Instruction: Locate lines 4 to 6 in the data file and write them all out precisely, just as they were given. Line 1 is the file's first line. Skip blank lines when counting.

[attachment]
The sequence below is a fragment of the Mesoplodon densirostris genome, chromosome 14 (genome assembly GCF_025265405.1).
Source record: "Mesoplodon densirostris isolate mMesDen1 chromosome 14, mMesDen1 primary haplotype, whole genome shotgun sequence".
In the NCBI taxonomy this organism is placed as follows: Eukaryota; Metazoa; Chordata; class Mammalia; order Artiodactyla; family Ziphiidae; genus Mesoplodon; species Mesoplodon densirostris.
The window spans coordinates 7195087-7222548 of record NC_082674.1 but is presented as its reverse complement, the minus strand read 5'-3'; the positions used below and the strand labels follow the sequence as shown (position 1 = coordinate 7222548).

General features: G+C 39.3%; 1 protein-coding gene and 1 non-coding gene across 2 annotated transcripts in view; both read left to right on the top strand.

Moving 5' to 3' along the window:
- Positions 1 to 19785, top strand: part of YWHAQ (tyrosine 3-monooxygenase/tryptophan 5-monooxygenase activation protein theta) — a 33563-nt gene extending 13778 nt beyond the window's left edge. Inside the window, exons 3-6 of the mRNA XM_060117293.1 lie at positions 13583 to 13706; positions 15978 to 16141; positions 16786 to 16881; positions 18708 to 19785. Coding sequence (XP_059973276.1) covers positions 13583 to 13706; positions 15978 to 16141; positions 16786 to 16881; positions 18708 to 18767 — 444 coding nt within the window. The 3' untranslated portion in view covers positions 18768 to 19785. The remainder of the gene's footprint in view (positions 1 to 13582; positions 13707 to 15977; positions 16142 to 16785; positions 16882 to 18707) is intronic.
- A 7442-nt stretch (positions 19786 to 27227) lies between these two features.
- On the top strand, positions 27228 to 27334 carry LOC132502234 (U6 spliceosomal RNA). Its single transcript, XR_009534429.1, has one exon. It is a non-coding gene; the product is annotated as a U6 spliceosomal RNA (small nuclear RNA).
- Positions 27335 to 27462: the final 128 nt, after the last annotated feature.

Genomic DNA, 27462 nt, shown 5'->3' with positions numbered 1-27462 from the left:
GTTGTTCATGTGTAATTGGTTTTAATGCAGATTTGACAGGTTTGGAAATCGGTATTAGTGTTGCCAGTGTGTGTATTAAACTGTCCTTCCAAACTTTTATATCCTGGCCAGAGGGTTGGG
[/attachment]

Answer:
The window spans coordinates 7195087-7222548 of record NC_082674.1 but is presented as its reverse complement, the minus strand read 5'-3'; the positions used below and the strand labels follow the sequence as shown (position 1 = coordinate 7222548).

General features: G+C 39.3%; 1 protein-coding gene and 1 non-coding gene across 2 annotated transcripts in view; both read left to right on the top strand.

Moving 5' to 3' along the window: